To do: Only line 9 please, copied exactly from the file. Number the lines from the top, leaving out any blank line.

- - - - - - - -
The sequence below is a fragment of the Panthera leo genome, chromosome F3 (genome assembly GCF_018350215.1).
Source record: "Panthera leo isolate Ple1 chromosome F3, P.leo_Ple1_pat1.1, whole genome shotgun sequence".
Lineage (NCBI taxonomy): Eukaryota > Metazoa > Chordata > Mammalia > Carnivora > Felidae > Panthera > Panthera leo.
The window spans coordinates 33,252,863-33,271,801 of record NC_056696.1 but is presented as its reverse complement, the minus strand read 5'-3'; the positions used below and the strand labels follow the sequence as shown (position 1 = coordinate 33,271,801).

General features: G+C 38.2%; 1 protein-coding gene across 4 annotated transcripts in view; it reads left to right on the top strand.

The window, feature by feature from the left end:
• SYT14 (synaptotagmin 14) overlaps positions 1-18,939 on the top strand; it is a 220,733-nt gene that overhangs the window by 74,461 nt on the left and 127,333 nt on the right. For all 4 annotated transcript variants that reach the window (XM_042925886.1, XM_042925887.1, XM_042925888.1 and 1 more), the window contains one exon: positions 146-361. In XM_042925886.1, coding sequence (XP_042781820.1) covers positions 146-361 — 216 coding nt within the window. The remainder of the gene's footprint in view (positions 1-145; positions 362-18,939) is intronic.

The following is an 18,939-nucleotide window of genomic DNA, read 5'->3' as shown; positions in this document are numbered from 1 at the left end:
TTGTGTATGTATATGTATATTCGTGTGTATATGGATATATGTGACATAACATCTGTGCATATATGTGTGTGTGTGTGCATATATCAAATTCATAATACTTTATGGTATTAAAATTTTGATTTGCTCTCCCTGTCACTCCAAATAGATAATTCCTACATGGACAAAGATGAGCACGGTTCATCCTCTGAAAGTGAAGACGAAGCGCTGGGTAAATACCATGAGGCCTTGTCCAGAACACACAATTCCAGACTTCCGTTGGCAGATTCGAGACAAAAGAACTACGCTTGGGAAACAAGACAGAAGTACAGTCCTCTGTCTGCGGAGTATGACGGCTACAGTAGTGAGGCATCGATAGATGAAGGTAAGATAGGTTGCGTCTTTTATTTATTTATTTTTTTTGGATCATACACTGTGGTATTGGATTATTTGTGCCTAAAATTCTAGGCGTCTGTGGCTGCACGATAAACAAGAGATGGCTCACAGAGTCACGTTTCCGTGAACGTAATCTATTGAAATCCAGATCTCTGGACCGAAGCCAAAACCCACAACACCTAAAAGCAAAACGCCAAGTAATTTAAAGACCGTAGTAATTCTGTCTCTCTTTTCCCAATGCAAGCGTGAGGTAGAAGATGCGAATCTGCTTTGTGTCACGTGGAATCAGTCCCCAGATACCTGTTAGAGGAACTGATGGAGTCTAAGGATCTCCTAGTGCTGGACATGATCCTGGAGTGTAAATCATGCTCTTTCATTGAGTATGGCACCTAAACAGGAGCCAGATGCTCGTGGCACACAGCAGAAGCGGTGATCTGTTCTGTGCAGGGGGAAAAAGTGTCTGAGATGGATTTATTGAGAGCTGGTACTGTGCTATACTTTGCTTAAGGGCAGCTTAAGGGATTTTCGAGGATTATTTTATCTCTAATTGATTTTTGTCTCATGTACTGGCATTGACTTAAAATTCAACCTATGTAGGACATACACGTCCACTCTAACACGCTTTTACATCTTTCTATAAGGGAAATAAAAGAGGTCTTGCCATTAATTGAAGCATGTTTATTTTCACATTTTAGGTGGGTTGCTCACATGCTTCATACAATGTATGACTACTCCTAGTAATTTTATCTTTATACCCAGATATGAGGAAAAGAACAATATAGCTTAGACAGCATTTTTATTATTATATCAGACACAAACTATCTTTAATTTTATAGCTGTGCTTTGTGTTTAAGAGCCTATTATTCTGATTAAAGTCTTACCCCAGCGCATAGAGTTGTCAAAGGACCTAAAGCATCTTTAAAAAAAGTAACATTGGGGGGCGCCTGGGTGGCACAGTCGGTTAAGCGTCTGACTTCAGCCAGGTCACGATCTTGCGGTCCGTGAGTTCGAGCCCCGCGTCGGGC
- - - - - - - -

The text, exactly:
TTGTGTATGTATATGTATATTCGTGTGTATATGGATATATGTGACATAACATCTGTGCATATATGTGTGTGTGTGTGCATATATCAAATTCATAATACTTTATGGTATTAAAATTTTGATTTGCTCTCCCTGTCACTCCAAATAGATAATTCCTACATGGACAAAGATGAGCACGGTTCATCCTCTGAAAGTGAAGACGAAGCGCTGGGTAAATACCATGAGGCCTTGTCCAGAACACACAATTCCAGACTTCCGTTGGCAGATTCGAGACAAAAGAACTACGCTTGGGAAACAAGACAGAAGTACAGTCCTCTGTCTGCGGAGTATGACGGCTACAGTAGTGAGGCATCGATAGATGAAGGTAAGATAGGTTGCGTCTTTTATTTATTTATTTTTTTTGGATCATACACTGTGGTATTGGATTATTTGTGCCTAAAATTCTAGGCGTCTGTGGCTGCACGATAAACAAGAGATGGCTCACAGAGTCACGTTTCCGTGAACGTAATCTATTGAAATCCAGATCTCTGGACCGAAGCCAAAACCCACAACACCTAAAAGCAAAACGCCAAGTAATTTAAAGACCGTAGTAATTCTGTCTCTCTTTTCCCAATGCAAGCGTGAGGTAGAAGATGCGAATCTGCTTTGTGTCACGTGGAATCAGTCCCCAGATACCTGTTAGAGGAACTGATGGAGTCTAAGGATCTCCTAGTGCTGGACATGATCCTGGAGTGTAAATCATGCTCTTTCATTGAGTATGGCACCTAAACAGGAGCCAGATGCTCGTGGCACACAGCAGAAGCGGTGATCTGTTCTGTGCAGGGGGAAAAAGTGTCTGAGATGGATTTATTGAGAGCTGGTACTGTGCTATACTTTGCTTAAGGGCAGCTTAAGGGATTTTCGAGGATTATTTTATCTCTAATTGATTTTTGTCTCATGTACTGGCATTGACTTAAAATTCAACCTATGTAGGACATACACGTCCACTCTAACACGCTTTTACATCTTTCTATAAGGGAAATAAAAGAGGTCTTGCCATTAATTGAAGCATGTTTATTTTCACATTTTAGGTGGGTTGCTCACATGCTTCATACAATGTATGACTACTCCTAGTAATTTTATCTTTATACCCAGATATGAGGAAAAGAACAATATAGCTTAGACAGCATTTTTATTATTATATCAGACACAAACTATCTTTAATTTTATAGCTGTGCTTTGTGTTTAAGAGCCTATTATTCTGATTAAAGTCTTACCCCAGCGCATAGAGTTGTCAAAGGACCTAAAGCATCTTTAAAAAAAGTAACATTGGGGGGCGCCTGGGTGGCACAGTCGGTTAAGCGTCTGACTTCAGCCAGGTCACGATCTTGCGGTCCGTGAGTTCGAGCCCCGCGTCGGGC